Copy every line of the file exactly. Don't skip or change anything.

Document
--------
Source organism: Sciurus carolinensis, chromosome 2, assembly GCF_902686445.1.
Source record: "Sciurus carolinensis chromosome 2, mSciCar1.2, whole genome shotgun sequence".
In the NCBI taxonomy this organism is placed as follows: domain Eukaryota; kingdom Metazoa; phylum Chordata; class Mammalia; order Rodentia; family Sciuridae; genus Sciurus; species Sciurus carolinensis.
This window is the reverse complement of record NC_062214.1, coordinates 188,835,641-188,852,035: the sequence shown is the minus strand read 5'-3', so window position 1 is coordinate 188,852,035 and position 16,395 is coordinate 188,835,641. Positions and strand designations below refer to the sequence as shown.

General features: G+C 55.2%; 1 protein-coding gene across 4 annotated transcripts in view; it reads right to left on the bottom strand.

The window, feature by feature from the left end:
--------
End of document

Source organism: Sciurus carolinensis, chromosome 2, assembly GCF_902686445.1.
Source record: "Sciurus carolinensis chromosome 2, mSciCar1.2, whole genome shotgun sequence".
In the NCBI taxonomy this organism is placed as follows: domain Eukaryota; kingdom Metazoa; phylum Chordata; class Mammalia; order Rodentia; family Sciuridae; genus Sciurus; species Sciurus carolinensis.
This window is the reverse complement of record NC_062214.1, coordinates 188,835,641-188,852,035: the sequence shown is the minus strand read 5'-3', so window position 1 is coordinate 188,852,035 and position 16,395 is coordinate 188,835,641. Positions and strand designations below refer to the sequence as shown.

General features: G+C 55.2%; 1 protein-coding gene across 4 annotated transcripts in view; it reads right to left on the bottom strand.

The window, feature by feature from the left end: